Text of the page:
Investors Are Demanding Action on Sustainability. Is Europe Delivering?Director, Elica Corporation, Trevi Group, Banco Desio Group, Italiaonline, GHC
Even during the current volatility, investor expectations around environmental, social and governance (ESG) factors have continued to rise.
Whether driven by EU legislation or EU sovereign fund investment policies, or electing to prioritize ESG principles on their own, eurozone companies are distinctly ahead of the rest of the world in adopting sustainability metrics.
Best in Class
According to the European Sustainable Investment Forum, assets invested in ESG “best-in-class” companies reached 585+ billion euros ($657 billion) by the end of 2017, growing at an impressive CAGR of 20 percent over the last eight years.
The interest in active management by investors in ESG companies has grown significantly. In Europe, assets under management following this strategy reached 4.8 trillion euros at the end of 2017, growing at a CAGR of 14 percent in the last eight years.
To encourage the integration of ESG criteria into company and financial institution decision-making, the European Commission has been working to introduce ESG as part of the action plan on sustainable finance. So far, the commission has launched a 21 billion euro European Fund for Strategic Investments and set up a technical expert group on sustainable finance to develop a unified classification system for sustainable economic activities.
The European Central Bank is also evaluating the possibility of introducing reductions in the minimum capital requirements of banks making sustainable investments or giving credit to sustainable firms, given that their risk profiles are effectively lower—the so-called green supporting factor.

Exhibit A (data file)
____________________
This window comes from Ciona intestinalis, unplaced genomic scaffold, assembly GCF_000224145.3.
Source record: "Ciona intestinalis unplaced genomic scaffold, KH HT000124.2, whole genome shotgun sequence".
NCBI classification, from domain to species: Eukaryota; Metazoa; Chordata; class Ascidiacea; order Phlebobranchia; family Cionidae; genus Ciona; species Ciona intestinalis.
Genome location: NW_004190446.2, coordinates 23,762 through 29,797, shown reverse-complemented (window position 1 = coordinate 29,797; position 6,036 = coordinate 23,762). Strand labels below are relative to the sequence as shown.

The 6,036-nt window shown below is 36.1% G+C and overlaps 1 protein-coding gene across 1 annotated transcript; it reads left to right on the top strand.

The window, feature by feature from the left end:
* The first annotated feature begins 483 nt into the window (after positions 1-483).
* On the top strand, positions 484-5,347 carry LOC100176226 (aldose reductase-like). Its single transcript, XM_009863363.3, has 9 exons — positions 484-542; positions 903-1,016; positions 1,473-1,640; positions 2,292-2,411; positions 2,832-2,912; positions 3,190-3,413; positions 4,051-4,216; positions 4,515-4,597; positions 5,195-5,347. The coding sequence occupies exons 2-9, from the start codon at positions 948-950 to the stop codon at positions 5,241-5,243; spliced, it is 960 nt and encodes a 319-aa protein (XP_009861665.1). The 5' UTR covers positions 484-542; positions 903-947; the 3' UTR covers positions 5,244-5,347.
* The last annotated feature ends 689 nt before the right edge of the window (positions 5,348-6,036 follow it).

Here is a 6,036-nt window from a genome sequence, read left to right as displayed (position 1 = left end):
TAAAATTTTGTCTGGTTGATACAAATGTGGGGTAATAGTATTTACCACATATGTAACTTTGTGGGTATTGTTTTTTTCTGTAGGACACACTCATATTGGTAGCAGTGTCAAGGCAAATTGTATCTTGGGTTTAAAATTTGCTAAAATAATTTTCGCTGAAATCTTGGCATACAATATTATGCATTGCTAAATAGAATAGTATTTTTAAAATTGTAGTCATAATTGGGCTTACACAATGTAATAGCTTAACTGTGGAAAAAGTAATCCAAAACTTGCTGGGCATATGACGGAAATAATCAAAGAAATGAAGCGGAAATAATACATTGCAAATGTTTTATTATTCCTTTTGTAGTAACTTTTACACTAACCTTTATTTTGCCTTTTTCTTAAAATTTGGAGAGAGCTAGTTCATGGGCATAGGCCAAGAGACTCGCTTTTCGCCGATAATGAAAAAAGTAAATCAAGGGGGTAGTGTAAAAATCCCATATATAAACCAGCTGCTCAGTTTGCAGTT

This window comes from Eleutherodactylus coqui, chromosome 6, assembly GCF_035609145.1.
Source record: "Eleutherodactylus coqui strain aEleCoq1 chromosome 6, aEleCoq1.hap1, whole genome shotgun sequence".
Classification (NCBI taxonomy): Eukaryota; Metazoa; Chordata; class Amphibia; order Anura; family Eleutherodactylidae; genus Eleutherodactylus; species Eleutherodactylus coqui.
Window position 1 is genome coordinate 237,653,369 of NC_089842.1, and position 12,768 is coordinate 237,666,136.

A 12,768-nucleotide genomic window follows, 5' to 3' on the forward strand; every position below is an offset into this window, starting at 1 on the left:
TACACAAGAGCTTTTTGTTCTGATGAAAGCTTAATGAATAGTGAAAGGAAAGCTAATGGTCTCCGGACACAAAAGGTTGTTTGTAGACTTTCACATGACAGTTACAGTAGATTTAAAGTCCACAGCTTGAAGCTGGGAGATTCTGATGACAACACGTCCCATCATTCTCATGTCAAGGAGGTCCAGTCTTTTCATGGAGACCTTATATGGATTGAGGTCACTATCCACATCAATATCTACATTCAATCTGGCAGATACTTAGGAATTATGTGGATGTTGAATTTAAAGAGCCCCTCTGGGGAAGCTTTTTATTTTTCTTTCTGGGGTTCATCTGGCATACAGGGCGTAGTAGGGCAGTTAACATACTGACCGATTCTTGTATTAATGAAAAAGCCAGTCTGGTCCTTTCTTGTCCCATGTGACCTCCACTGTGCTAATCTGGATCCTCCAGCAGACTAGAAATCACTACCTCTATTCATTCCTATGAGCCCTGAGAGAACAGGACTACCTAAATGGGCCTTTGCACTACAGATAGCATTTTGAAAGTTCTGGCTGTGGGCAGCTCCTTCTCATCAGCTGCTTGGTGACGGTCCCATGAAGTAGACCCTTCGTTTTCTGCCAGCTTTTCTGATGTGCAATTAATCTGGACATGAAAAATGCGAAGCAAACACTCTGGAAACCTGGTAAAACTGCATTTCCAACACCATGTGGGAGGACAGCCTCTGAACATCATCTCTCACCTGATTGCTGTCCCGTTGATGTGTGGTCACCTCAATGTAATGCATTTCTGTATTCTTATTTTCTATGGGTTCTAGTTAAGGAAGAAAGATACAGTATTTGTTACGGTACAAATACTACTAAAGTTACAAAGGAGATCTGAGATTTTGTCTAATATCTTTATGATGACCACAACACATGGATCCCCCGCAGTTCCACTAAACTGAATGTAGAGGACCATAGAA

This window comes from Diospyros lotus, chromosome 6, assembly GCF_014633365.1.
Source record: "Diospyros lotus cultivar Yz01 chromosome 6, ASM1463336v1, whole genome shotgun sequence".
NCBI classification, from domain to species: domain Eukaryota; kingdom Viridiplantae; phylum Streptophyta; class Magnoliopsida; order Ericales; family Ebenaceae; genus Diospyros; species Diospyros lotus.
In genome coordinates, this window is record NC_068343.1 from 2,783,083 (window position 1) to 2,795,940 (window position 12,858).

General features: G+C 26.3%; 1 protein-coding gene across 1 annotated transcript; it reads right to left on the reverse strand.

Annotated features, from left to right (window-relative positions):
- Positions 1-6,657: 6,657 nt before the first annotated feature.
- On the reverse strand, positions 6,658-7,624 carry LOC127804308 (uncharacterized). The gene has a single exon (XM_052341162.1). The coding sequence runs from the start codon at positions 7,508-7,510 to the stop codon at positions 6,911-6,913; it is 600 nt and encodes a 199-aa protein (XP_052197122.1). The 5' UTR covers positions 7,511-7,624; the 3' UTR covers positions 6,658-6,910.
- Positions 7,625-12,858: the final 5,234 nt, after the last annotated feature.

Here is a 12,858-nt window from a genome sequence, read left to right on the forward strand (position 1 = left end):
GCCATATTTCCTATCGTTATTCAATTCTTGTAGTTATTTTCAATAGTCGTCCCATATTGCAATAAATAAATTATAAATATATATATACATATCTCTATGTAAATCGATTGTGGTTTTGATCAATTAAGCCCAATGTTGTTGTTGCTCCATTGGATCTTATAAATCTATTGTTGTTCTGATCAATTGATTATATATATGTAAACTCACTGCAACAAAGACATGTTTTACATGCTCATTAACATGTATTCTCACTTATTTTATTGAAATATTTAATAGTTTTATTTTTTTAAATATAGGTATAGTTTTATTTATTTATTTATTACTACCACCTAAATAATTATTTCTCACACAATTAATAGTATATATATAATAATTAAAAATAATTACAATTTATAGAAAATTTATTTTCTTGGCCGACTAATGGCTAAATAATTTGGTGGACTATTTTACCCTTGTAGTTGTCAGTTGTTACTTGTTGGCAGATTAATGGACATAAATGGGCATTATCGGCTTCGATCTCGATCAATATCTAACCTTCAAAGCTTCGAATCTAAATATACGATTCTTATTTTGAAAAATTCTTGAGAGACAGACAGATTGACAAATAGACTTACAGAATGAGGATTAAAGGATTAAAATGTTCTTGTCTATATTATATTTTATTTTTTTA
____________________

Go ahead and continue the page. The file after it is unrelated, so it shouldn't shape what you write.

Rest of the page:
The Upside Is Mitigating Risk
Advantages for companies that are ESG-compliant are significant, including greater access to investors—a growing number of whom are following ESG principles.
According to Morgan Stanley’s Sustainable Signals report, more than 25 percent of the world’s professionally managed assets—roughly $22.9 trillion—now have some sort of sustainable investing mandate, with about $8.7 trillion of that in the United States, $12 trillion in Europe and the rest shared by other regions, with a compound annual growth rate of 11.9 percent.
The Appeal of ESG to Talent
Talent also seeks out companies that take sustainability seriously—a big advantage in today’s tight labor market. The Morgan Stanley report also showed that millennials are three times more likely as the general investor population to have worked at or applied to work at a company because of its stance on social or environmental awareness.
Attracting and retaining the best talent increasingly requires a clear expression of what Larry Fink, chair and CEO of asset management giant BlackRock, defines as purpose. He wrote in his recent annual letter to the CEOs of his invested companies that this will be more important “as millennials and even younger generations occupy increasingly senior positions in business.”
He cited a recent survey of millennial workers in which 63 percent more said “improving society” was the purpose of business as opposed to “generating profit.” And as the world undergoes the largest transfer of wealth in history, with $24 trillion moving from baby boomers to millennials, these sentiments will drive millennial decisions not only as employees but as investors.
The Risks of Inaction